“It’s quiet back there.”  I told my father when I got back.


“Here too.”  He replied, rubbing his chin.  “Natalia, join Putcha Sohan at the far door.  It may be quiet now, but if anything breaks through there, someone will need to help him.”


The warrior nodded and left, leaving Juri, myself and my father to watch our door.


Natalia had barely left us when something crashed against the door, rattling it in its frame.  She ran back but my father waved her away.

“Go.”  He ordered.  “We’ll handle it.”


The door rattled again.


“It’ll hold.”  My father muttered, although I wasn’t sure if he was trying to reassure us or himself.


“We might need to consider having to fall back.”  I cautioned.


“You’re right, of course, son.  The door to the sitting room, one person with a shield should be able to hold that door, provided nothing gets in behind us, and if I remember rightly, there should be a set of stairs that go up to the roof.  Of course, if we get pushed up there, we’ll have nowhere else to go.”


“It won’t come to that.”  I said, optimistically.


“Of course not.”


The door rattled again, hard enough that I distinctly heard the crossbar creak.

I looked at my father and he glanced back.


“What in the void are these things?”  I asked, not really expecting an answer.


“Only the Gods know.”  My father replied.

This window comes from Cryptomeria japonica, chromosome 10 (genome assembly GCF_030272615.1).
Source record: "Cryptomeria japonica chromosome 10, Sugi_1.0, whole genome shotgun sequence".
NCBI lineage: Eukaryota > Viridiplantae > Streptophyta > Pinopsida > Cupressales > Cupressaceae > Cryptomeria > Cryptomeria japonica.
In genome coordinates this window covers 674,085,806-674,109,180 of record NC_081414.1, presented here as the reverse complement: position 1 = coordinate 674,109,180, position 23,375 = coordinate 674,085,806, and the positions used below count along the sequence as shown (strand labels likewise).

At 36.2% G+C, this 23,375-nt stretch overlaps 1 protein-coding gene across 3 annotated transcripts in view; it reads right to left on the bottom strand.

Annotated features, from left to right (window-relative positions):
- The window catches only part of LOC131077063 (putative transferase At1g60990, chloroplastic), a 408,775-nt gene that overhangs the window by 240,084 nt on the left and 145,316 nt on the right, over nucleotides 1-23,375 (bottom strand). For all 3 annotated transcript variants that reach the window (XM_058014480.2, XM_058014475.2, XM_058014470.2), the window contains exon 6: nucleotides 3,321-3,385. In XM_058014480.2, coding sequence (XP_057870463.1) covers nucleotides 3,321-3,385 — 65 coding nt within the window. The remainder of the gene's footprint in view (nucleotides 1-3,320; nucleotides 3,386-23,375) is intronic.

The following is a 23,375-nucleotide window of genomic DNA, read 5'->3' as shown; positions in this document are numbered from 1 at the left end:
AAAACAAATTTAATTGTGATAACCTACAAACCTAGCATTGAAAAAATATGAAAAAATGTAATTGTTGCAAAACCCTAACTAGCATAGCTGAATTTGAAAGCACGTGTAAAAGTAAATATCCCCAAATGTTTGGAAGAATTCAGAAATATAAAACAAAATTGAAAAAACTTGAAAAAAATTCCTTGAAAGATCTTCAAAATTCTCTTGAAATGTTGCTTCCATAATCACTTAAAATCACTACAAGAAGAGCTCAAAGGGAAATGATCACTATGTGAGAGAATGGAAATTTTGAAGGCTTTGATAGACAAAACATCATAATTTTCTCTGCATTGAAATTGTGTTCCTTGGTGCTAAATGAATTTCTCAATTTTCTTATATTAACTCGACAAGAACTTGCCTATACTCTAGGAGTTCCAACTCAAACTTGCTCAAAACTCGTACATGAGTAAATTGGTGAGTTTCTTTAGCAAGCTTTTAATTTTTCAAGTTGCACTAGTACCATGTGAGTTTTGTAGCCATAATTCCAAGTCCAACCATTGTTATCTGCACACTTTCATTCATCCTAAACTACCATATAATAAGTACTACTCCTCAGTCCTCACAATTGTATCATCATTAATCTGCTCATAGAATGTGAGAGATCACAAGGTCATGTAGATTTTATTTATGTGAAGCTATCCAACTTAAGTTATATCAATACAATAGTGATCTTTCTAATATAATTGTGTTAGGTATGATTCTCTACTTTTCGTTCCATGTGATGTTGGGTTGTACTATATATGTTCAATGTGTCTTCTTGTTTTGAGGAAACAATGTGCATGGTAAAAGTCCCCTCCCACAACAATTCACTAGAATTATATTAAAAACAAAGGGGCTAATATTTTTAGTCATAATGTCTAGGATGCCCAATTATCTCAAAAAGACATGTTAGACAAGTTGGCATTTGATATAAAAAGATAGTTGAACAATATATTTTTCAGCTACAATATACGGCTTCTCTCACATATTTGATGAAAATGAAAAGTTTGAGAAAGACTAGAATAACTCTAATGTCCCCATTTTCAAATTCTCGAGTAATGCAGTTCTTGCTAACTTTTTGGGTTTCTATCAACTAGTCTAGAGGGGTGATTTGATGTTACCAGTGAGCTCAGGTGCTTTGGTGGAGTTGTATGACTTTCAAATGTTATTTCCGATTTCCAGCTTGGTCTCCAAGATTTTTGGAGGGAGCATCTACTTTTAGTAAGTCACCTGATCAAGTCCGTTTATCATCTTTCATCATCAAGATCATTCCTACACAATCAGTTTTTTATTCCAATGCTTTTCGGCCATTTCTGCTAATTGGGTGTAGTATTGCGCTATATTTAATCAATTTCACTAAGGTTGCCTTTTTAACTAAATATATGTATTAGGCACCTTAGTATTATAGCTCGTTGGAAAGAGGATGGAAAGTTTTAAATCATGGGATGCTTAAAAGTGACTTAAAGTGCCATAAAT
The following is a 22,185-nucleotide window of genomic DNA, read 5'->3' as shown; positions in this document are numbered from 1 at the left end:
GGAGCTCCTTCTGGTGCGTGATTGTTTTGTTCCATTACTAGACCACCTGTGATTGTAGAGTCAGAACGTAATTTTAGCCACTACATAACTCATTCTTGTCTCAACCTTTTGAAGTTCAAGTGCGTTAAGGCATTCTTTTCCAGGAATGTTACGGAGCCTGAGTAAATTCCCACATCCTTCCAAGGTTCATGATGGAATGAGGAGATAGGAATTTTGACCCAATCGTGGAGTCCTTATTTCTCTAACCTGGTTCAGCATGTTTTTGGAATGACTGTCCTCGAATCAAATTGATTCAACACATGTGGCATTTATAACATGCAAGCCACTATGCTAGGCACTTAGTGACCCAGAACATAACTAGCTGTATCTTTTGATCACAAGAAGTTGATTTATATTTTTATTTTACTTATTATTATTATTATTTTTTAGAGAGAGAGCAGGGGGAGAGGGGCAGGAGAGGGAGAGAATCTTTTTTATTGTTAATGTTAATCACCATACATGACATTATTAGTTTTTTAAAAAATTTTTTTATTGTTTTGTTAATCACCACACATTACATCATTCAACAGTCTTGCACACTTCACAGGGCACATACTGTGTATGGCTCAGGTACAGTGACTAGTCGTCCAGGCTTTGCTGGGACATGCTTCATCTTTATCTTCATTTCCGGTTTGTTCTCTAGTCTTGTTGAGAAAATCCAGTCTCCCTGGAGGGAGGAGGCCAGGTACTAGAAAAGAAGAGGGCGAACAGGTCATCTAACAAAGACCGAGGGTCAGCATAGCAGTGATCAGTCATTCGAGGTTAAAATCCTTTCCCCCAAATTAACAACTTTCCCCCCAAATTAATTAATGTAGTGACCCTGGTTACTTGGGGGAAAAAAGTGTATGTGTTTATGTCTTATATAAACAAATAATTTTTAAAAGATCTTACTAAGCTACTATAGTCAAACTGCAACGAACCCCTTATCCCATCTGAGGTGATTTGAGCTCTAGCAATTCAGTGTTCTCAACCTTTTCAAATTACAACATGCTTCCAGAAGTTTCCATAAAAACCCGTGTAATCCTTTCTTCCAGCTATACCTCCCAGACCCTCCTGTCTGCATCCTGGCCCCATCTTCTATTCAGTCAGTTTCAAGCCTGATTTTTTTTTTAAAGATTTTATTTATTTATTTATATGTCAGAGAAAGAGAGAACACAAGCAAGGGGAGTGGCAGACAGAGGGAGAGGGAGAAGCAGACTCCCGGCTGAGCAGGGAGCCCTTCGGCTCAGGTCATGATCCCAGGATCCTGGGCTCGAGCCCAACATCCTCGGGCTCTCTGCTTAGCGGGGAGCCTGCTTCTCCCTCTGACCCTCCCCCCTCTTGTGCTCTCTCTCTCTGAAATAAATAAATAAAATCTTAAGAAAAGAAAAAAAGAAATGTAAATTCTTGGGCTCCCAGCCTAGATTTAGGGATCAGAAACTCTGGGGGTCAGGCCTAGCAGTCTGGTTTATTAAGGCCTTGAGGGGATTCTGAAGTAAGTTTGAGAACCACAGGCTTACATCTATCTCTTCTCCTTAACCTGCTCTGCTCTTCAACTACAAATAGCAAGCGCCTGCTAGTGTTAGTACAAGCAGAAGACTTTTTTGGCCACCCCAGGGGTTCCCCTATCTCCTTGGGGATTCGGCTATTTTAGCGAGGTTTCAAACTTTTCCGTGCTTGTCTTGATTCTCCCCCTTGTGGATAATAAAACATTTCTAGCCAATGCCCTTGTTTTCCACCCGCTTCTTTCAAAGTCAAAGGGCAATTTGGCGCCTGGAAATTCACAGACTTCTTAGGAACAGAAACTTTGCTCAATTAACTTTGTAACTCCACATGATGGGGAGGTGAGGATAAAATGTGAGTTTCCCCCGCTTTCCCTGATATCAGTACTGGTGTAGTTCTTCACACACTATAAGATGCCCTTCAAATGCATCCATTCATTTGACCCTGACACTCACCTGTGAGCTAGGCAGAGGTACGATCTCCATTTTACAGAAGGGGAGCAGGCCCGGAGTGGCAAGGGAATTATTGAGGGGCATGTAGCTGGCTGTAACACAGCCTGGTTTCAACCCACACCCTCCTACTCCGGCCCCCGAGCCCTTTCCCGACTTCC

The creature outside slammed against the door again, and the crossbar groaned.  I rolled my shoulders and shook my arms a little, shaking out any stiffness.  If the creature kept this up, it’d be through the door soon.  The thing shrieked its awful scream and then there was silence.  Juri looked at my father and then me, before slipping quietly up to the door.  He slowly put his ear to the door and listened. 


Finally, he turned around and slid his sword back into its scabbard.

“I think it’s gone.”  He announced quietly.


Someone in the sitting room started shouting and we all turned to look. 


“The far door.”  My father and I said simultaneously.


“I’ll go.”  I declared firmly.  “Juri, stay with my father.”


I sprinted into the sitting room, almost bowling over Ishika.

“Sohan is fighting one of the beasts!”  She shouted as I passed her.

I sped through the room and into the corridor to the far door.  Almost halfway along the hall from the door, which lay askew on its hinges, Sohan was singlehandedly holding back one of the creatures.  Natalia lay closer to the broken door, her throat ripped out.  It looked like she’d had her back to the door when the creature got through and attacked.

“Coming in right.”  I shouted to Sohan. 

I didn’t know what sort of combat experience the man had, but he at least understood me and shifted to his left as I charged into the beast, shield set and braced.  Despite their strength, I was starting to see that the creatures didn’t seem to have a lot of mass.  I smashed into the thing and slammed it into the wall, hard, sliding my sword into its side. 


“Get back to the sitting room.”  I shouted over my shoulder to Sohan.  “Get them to the roof.  I’ll hold this door.”